- They may advertise around your content (Facebook)
- Sometimes they close (see Digg, Myspace)
The argument for publishing in app is clear
- Ease of publishing – If you’ve published a post on Linkedin or Medium recently, you’ll know just how easy it is to create something beautiful.
- Paid promotion – Facebook’s Power Editor is a marketers dream come true.
- Non-paid promotion (Medium recommends, Linkedin Pulse).
- You could even become a star (YouTube)
However, I’d like to add the following to the list
1. Optimised mobile experience
- Your dev team does not compare to Evan Williams’s or Mark Zuckerburg’s.
- Even better distribution
- These apps have your audience, targeted
- This takes us upstream, ahead of search
- You will have to pay, but as with all advertising, if you have your audience nailed (and your marketing metrics) this offers a terrific opportunity
- The feature set in these apps is incredible.
- They’re designed specifically for it. If the guys at Signal v. Noise have switched, why aren’t you there?
3.Richer feature set
- Differing channels, more CTA’s, more options. More work – but greater possibilities
- Mobile features – cameras, mics, geo-location, fingerprint recognition – how can these help us achieve our goals?
What can we do about it?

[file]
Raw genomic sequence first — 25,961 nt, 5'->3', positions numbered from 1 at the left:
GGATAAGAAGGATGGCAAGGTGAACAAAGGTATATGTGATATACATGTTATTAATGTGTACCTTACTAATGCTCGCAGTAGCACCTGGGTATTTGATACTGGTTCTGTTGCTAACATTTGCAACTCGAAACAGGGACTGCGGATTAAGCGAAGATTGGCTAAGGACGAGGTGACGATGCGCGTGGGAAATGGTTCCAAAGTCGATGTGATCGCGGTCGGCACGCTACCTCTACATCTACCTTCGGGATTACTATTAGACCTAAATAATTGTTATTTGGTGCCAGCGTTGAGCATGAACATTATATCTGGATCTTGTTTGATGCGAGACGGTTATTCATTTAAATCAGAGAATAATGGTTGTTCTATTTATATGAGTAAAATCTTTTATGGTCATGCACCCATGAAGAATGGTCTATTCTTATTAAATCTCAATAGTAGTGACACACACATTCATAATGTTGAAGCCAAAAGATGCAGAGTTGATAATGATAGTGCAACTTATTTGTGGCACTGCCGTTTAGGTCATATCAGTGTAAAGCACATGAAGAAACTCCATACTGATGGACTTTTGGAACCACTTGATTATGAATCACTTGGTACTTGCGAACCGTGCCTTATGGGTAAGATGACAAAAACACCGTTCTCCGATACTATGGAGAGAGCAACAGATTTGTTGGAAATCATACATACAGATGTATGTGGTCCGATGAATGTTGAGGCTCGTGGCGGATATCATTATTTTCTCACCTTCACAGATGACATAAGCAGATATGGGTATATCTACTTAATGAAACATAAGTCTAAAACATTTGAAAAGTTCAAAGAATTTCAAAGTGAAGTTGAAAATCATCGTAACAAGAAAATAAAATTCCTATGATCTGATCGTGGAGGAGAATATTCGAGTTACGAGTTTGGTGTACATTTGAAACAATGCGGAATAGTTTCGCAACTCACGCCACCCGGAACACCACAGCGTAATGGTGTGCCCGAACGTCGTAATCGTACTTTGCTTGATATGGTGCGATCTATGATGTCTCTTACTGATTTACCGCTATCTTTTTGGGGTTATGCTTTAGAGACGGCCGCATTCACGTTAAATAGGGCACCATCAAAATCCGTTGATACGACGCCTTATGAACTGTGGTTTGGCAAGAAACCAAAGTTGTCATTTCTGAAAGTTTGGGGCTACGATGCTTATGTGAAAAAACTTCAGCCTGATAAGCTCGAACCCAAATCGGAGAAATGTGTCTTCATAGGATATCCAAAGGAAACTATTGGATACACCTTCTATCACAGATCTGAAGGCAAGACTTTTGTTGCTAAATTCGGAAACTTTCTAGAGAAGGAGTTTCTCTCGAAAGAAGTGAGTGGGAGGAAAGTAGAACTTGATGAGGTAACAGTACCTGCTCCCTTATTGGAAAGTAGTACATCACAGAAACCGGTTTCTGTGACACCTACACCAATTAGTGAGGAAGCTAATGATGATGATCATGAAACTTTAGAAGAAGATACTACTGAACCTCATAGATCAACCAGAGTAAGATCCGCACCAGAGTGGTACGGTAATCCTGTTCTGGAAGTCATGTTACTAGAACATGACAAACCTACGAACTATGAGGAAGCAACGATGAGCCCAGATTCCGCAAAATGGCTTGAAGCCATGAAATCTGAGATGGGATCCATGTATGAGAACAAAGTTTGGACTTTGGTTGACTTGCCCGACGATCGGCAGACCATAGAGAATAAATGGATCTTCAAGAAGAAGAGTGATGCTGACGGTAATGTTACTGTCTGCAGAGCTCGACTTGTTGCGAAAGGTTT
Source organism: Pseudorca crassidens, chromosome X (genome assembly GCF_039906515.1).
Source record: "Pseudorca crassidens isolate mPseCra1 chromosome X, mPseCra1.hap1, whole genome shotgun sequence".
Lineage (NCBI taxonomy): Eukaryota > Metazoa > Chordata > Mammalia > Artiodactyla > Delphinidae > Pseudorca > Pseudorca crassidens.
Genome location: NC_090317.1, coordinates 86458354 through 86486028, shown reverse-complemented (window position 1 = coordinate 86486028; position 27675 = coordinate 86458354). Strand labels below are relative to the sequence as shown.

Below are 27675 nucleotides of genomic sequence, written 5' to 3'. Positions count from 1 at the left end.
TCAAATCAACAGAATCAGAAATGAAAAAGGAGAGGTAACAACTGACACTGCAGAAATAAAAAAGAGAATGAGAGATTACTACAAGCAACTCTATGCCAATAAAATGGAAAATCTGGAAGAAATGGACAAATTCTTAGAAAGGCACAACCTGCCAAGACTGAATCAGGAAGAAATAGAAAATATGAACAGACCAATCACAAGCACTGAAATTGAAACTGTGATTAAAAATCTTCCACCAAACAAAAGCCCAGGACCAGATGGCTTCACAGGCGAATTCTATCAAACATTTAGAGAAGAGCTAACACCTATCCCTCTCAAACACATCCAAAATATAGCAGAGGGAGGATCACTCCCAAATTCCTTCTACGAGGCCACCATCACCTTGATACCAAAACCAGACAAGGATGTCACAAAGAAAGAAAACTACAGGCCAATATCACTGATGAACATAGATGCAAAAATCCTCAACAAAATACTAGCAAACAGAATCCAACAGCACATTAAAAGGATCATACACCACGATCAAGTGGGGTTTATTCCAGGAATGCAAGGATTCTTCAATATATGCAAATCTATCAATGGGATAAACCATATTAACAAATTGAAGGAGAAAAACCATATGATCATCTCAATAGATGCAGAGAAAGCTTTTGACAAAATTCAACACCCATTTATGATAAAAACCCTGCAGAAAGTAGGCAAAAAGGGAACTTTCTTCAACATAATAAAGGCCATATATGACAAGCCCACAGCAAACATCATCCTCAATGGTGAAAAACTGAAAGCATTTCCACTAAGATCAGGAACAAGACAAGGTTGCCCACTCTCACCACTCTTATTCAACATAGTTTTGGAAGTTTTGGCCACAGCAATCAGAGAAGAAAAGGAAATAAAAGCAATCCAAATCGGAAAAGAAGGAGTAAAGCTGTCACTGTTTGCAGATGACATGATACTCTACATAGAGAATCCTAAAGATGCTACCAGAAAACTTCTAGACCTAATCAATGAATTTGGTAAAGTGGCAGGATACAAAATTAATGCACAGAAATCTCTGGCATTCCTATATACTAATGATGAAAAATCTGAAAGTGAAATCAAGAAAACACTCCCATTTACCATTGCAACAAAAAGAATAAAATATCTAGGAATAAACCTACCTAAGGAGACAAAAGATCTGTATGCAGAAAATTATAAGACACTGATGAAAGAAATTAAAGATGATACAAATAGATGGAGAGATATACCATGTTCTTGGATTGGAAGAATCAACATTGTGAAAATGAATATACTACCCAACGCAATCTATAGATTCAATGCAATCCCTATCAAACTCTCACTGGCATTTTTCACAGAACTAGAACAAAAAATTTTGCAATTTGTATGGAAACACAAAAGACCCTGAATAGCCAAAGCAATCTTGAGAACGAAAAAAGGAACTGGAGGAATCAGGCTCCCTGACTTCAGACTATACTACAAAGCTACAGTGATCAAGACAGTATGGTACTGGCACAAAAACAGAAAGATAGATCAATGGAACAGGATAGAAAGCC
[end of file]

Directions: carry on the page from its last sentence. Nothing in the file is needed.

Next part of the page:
As I said in the intro, this isn’t the time to cancel the direct debit to your hosting provider; it’s a call to look beyond the website as the place where you have to drag everyone. I think the best bet for the next few years is to diversify where we publish and think creatively about how we can move the buyer along the marketing and sales funnels.
LinkedIn – Is there any need to pull someone out of Linkedin when they’ve read your first article? Those follow and connect and message buttons are a great next step for a prospect. Could a smart use of groups be an interesting next step for an engaged prospect?
Facebook – Facebook pages can do everything – do we need to drag them to the website? They feature ‘buy now’ and ‘call now’ buttons. With 800 Million people on Facebook messenger, we can move away from email to deal with inquiries. We can video call and even send money. The future seems to belong to Facebook.
Medium – Medium is still in its infancy and the focus for marketers needs to be awareness on this platform at the moment. The ability to highlight and comment on a post is slick, but there’s no obvious way to take a public conversation private ‘in app’. Medium’s founder, Ev Williams, also co-founded Twitter, and the two work well together. A combination of Medium for publishing and Twitter for engagement seems a good option. I expect Medium to develop rapidly (they raised $57 million Sept 2015) and my hunch is that they’ll soon become a direct competitor to WordPress.
Mobile is driving massive change in behaviours and, naturally, marketing, and it’s not something that any business can ignore. The app’s we all use everyday are defining the mobile experience and changing the way that we access content. As a result, we need to think beyond “get them to the website at all costs” and, for content marketing, that means more experimentation and more flexibility when it comes to formatting, publishing, distributing and monetising the content we create.
Websites are still a massively important asset – but they’re no longer the only asset.
Featured image – Public domain